BMW has introduced a new compact 228i Gran Coupe, and it is an affordable way to get into a performance-oriented BMW. Unlike some other entry level cars, this car is designed to offer everyday usability with agility and handling that made BMW famous along with a host of technology features that new car buyers demand.

The BMW 228i xDrive model is powered by the 2.0-liter four-cylinder version of BMW’s “B” modular engine family, delivering an output of 228 hp at 5,000 rpm. Torque is transferred through the standard 8-speed Sport automatic transmission and BMW xDrive all-wheel drive system to the wheels. The 228i xDrive Gran Coupe accelerates from 0 to 60 mph in 6.0 seconds and reaches an electronically limited top speed of 130 mph when the vehicle is equipped with all-season tires and 151 mph when equipped with performance tires.

The new BMW 2 Series Gran Coupe adopts technology from the BMW i3 in the form of the near-actuator wheel slip limitation (ARB) system. This control system is said to improve traction when cornering or accelerating on wet or icy conditions, and allows wheel slip to be controlled, precisely and quickly. ARB uses a slip controller positioned directly in the engine control unit rather than in the control unit for the DSC (Dynamic Stability Control) system. Reducing the signal path distance means that information is relayed three times quicker, while wheel spin is brought under control with much quicker reaction times. Near-actuator wheel-slip limitation also works closely with the DSC system to significantly reduce power understeer without the need for corrective DSC inputs.

ARB is assisted in its task by a yaw distribution system called BMW Performance Control. Standard on the BMW 2 Series Gran Coupe, this feature increases agility by intelligently applying the brakes at the wheels on the inside of the turn before the wheel spin occurs. This suppresses any initial understeer and gives the car a neutral steering behavior. We did not get a chance to try the system in wet or icy conditions, but in the dry the 228i’s handling is far from an M2, which is probably the most fun BMW model available today. The 228i does very well for the average driver who does not reach the limits. Push the car hard and you will get a ton of understeer. The positive side of that is that the car is extremely safe as you approach the limits and is perfect for entry-level drivers.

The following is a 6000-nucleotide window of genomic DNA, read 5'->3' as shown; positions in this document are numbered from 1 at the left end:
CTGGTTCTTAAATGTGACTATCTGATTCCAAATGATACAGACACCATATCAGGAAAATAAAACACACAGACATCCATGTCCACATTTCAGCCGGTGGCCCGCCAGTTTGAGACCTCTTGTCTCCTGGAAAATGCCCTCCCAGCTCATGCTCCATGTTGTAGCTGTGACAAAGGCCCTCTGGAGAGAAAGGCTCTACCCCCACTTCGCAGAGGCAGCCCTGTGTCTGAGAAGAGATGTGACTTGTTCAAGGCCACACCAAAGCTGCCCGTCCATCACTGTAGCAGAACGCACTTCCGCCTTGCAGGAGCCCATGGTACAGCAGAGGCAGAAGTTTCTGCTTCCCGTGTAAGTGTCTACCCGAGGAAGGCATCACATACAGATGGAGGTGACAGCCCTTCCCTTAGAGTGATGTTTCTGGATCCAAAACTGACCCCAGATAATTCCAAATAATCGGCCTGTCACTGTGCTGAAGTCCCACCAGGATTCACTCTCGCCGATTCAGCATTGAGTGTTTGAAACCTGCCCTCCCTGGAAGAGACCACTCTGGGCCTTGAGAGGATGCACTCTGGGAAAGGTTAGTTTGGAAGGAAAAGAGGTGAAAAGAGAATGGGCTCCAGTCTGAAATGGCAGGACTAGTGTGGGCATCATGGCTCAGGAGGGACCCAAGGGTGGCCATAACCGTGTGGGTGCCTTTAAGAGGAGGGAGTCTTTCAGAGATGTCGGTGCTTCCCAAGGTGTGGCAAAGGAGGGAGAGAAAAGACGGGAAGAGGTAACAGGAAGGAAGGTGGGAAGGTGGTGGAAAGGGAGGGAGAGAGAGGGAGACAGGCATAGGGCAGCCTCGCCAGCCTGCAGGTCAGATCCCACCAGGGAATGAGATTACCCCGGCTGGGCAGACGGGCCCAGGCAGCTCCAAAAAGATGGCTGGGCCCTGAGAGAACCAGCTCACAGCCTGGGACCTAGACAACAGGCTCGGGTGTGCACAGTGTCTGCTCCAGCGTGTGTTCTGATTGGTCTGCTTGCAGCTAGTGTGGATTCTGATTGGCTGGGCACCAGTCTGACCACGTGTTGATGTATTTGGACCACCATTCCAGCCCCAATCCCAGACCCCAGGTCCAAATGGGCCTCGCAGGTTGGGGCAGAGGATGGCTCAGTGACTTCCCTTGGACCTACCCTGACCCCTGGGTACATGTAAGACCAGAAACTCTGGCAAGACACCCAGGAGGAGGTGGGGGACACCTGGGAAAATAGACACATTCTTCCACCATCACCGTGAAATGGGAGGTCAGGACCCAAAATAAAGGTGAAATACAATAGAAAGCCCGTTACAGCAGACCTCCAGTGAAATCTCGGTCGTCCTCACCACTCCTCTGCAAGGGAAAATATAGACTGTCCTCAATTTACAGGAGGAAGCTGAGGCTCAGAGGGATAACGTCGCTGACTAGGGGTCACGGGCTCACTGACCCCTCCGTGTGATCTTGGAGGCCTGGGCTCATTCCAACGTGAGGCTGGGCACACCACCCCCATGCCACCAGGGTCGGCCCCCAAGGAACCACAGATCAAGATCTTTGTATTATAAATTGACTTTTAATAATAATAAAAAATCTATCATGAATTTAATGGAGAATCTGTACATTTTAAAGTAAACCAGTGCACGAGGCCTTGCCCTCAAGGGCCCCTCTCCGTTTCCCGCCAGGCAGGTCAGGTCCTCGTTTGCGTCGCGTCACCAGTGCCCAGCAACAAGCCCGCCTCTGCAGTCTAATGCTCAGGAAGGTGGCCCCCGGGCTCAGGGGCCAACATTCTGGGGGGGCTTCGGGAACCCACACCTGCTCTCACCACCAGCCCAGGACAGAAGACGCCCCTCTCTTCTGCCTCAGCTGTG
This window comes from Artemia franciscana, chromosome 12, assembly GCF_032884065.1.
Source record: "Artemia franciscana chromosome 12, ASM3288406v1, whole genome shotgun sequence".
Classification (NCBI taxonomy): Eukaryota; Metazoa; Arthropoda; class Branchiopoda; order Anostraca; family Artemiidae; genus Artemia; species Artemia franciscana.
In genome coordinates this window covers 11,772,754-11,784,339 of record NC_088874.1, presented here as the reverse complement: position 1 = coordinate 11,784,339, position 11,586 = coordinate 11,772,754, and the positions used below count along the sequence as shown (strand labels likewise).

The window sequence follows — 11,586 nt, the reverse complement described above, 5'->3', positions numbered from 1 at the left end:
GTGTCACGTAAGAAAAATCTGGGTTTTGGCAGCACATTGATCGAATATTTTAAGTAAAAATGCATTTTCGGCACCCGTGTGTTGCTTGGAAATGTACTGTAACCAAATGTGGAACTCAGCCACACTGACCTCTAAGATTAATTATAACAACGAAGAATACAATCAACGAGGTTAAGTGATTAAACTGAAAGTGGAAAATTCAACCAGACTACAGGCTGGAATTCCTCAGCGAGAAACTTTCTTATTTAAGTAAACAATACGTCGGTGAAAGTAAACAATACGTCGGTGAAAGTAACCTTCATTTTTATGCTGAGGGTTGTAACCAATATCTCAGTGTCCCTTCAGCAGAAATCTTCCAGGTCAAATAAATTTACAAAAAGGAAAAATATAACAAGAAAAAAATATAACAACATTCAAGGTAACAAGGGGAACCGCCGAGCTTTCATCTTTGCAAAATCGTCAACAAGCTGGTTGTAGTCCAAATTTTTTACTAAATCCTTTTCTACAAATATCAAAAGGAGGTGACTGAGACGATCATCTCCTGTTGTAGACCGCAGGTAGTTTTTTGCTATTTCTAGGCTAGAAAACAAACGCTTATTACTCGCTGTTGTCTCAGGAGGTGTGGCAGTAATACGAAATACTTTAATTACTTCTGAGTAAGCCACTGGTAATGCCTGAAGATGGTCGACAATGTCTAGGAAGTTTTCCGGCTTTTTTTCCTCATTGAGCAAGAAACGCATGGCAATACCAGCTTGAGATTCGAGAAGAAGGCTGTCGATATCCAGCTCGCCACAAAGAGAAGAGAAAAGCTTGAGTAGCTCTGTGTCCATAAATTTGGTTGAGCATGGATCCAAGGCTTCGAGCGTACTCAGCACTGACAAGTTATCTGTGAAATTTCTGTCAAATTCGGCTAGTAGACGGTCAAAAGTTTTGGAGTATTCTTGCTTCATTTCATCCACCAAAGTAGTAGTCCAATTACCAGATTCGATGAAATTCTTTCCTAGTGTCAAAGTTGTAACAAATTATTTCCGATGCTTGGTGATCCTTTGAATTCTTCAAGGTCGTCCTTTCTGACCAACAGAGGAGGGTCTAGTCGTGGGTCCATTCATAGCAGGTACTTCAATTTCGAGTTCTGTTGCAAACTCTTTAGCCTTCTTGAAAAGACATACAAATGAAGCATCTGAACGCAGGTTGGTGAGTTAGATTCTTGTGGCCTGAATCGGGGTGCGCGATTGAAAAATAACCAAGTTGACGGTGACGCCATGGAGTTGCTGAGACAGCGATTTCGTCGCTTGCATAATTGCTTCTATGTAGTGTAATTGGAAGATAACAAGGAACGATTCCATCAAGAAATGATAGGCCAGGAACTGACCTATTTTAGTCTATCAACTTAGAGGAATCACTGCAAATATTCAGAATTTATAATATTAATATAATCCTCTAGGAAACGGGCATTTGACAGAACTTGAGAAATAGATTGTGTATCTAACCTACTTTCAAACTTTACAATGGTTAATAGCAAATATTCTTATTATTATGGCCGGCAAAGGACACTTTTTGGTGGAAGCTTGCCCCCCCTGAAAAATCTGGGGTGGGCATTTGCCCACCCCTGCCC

The body of the Gran Coupe makes use of aluminum for the hood and trunk and high-strength steel for other body components. This material mix keeps weight down and at the same time giving body structure high levels of torsional stiffness. Standard bracing in the vehicle’s engine compartment and rear suspension area contributes to the vehicle’s rigidity. This rigidity translates into a solid structure that feels like a premium car during everyday driving over potholes and rough pavement. The suspension is able to absorb everything and provides the driver with confidence.

The 228i comes equipped with standard 17-inch wheels with 225/45R17 all-season run flat tires. Our car with the M Sport package came with 225/40-18 Bridgestone Turanza LS100 all season tires all around which were very quiet and smooth but did not provide as much grip as we hoped.

Our favorite part of the 228i was the fuel economy. This car is very efficient especially when you consider that it is not a slow, uninspiring car. Being able to run 0-60 mph in 6 seconds would mean the car was a gas guzzler in the past. The 228i puts that notion on its head because it gets a 23 mpg rating in the city and 33 mpg on the highway. We did way better than that on the freeway and were able to get over 43 mpg if we maintained 55 mph. At 65 – 70 mph, we did about 38 mpg, which we found to be superb.

The 228i Gran Coupe is a great way to enter the world of BMW ownership at an affordable price. Another standard feature is that BMW covers all of the maintenance for the first three years, which includes oil changes. At starting price of $37,700 it is about the same price as a top of the line Toyota Camry and most buyers would like to tell their friends that they own a BMW rather than a Toyota. Our car had a few options that raised the price to $48,495 but if you can keep the options low, you will have a bargain on your hands.


Engine: 2.0-liter turbocharged inline four-cylinder
Horsepower: 228 @ 5,000 to 6,000 rpm
Torque: 258 @ 14,50 to 4,500 rpm
Front Suspension: McPherson strut
Rear Suspension: Multilink
Transmission: Eight-speed manual automatic
Axle Ratio: 2.96:1
Curb Weight: 3,534 lbs.
Base MSRP: $37,700
Image courtesy of BMW

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